MITM attack or man-in-the-middle attack

With an MITM attack, the traffic destined for the router passes through an additional link. Using this additional link, an attacker can both intercept traffic and modify it.

To perform this attack, the attacker must be on the same network as the victim. This means that you can be attacked in this way through Wi-Fi.

35% of threats are MITM attacks.

The technical side of the issue

1) DNS spoofing. Cybercriminals create websites whose domains are similar to those of the websites the user accesses.

2) HTTPS spoofing. When you enter a site as HTTPS, it is neatly redirected to a fake site with an HTTP address. As a result of this transition, third parties get access to the data.

3) Tracking devices through passive listening. When an open access network is used for streaming, everything that passes through it is intercepted.

4) Theft of cookies. As passwords are stored in the browser, this is easy to do right from the browser.

What to do?

Use a VPN for everything. All your employees, especially those who communicate with customers, should use a VPN.

You can also regularly remind users about information security, in the mailing list or using push notifications.

Website Hacking with SQL Injection

An attacker injects arbitrary SQL code into your request, and now your database is being manipulated. Cybercriminals can access and delete any data in this way, easily hiding their identities.


In 2021, this type of attack was the third most serious cyber threat in the world, with 274,000 SQL injections detected.

The technical side of the issue

The SQL language was designed to work with databases. It is a structured query language. The attack uses an SQL query to interact with the target platform, read or change information, up to shutting it down completely.

What to do?

There are two ways - regularly scan the system for leaks, and check all user inputs before accepting them.

Dos and DDos attack or denial of service

In this attack, the resources of the channel, the communication equipment, the server, or the application are exhausted. This attack prevents your users from accessing the platform because hackers disable functionality available to them through a variety of attacks.

There may be a failure on the part of the Internet connection provider, or at the junction where the operator's network meets your hosting or dedicated server. The point of failure may be in the security system in the firewall, although firewall is supposed to protect the system. Problems can also occur on the server side.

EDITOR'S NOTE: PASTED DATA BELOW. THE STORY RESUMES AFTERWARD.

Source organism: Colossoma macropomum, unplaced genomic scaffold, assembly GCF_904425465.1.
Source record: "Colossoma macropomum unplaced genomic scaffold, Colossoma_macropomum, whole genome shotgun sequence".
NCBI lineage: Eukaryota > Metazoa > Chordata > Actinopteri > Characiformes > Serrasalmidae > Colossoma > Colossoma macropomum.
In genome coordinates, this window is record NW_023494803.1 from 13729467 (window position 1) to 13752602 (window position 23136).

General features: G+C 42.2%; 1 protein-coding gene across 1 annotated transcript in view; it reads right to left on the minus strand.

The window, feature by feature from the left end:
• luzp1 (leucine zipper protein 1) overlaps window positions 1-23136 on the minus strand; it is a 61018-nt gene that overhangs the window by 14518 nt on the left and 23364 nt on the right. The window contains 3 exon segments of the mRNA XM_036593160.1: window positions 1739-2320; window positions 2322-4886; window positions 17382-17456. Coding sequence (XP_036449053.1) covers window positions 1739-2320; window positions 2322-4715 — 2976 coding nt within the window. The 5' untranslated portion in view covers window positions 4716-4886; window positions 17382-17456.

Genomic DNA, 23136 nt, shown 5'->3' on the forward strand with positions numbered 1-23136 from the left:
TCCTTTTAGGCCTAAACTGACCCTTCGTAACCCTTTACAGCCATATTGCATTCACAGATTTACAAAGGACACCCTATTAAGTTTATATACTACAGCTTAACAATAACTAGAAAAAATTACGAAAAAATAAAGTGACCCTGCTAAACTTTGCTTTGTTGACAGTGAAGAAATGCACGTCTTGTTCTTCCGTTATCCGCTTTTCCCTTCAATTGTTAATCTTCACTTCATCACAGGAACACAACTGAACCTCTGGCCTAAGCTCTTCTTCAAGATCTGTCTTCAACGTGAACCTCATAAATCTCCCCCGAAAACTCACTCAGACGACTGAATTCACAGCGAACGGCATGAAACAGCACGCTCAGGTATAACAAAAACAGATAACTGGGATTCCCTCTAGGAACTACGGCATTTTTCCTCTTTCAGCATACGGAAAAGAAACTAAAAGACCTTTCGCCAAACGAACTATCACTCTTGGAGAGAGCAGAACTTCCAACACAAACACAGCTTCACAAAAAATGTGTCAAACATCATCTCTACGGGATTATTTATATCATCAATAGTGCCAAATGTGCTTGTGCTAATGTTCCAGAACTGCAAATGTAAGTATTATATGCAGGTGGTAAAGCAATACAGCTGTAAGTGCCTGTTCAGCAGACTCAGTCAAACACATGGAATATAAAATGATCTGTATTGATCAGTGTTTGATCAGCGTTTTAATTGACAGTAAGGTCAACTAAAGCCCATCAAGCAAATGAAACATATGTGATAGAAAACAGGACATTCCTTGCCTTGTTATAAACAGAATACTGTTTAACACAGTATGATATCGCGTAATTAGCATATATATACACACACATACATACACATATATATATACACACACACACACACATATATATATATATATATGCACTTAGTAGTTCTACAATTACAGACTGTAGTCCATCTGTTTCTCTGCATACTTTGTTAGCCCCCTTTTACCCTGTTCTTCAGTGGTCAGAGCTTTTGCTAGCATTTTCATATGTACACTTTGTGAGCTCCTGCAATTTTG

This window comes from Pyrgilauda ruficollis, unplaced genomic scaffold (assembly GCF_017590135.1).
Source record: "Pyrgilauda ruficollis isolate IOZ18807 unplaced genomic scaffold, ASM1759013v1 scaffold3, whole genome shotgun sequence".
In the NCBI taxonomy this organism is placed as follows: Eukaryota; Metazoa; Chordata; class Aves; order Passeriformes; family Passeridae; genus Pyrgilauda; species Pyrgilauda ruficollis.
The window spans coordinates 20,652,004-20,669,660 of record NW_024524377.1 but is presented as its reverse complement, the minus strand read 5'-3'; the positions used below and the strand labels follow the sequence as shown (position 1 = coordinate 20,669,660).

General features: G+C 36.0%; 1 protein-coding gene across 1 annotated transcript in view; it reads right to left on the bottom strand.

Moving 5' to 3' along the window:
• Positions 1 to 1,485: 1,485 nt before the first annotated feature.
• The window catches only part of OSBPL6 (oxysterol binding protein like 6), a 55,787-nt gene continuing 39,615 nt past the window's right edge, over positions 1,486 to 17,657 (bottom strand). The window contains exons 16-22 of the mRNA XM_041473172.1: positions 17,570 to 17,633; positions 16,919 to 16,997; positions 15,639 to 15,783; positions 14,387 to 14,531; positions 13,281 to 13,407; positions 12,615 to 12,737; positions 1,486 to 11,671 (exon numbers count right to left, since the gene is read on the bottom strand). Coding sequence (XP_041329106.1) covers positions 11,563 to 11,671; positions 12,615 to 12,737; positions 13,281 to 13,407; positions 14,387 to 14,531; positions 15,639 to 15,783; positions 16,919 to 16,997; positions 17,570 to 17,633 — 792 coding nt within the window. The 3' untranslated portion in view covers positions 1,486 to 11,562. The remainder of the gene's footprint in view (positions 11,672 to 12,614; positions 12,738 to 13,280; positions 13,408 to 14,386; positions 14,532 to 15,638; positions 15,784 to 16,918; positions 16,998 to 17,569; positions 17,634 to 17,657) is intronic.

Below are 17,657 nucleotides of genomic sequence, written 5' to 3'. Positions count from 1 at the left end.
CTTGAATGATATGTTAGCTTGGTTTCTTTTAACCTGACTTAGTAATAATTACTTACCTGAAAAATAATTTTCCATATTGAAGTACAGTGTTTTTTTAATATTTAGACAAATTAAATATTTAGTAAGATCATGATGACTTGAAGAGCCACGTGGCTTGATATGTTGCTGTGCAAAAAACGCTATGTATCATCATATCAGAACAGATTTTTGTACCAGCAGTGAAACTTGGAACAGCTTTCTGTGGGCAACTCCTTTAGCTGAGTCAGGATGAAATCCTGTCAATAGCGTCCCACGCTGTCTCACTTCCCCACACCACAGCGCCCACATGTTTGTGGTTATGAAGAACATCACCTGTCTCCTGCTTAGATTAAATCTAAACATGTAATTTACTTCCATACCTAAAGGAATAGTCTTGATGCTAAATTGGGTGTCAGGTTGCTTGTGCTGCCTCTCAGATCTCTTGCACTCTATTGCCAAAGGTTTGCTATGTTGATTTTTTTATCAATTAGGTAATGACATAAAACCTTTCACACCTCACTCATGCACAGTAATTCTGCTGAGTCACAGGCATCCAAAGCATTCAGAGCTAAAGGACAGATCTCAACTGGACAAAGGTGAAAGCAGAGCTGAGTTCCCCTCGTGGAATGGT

Last year, DDoS attacks doubled. There was an increase of 67% in ransom requests. Attacks on applications have also evolved.

The technical side of the issue

Attackers flood server-side traffic gateways with traffic to cut off your users. The second method is to send data that causes the application to crash.

  • Impact on the communication channel. It occurs when many hosts across the Internet simultaneously send a request to your server, clogging the channel.
  • Rather than the channel being clogged with requests, it is the server that is clogged. The server stops responding because it is not able to handle so many requests.
  • Security equipment. A hacker emulates a large number of accesses to your resource, which overflows the firewall's connection table, and users are unable to access the resource.

What to do?

Use a network with multiple CDNs to weed out pseudo traffic.


Cryptojacking is a type of cybercrime where a criminal secretly uses a victim's computing power to generate cryptocurrency.


This type of attack is on the rise.

Cryptojacking accounted for 86% of attacks on cloud platforms in 2021, according to Google estimates. Cisco revealed a year ago that about 70% of its users had been affected by this type of malware.

How does this happen?

This usually occurs when the victim unwittingly installs a programme with malicious scripts which allow the cybercriminal to access their computer or other Internet-connected device. This can happen by clicking on an unknown link in an e-mail or visiting an infected website. Programmes called ‘coin miners’ are then used by the criminal to create, or ‘mine’, cryptocurrencies. This type of attack can affect both the ordinary personal computers and powerful servers used by companies for their businesses.

What to do?

If you have an IT team, make sure they know how to detect and defuse these types of threats.


Before you create your streaming site, make sure you learn about these threats. If your costs exceed your income in a situation where you need your own streaming platform, you can use the ready-made Callaba Cloud solution.

We ensure the security of your content. At Callaba, we use several encryption methods to help keep your sensitive data safe as it travels over the network.

You can also set up password protection for your streams to ensure that only the people they are intended for can access them.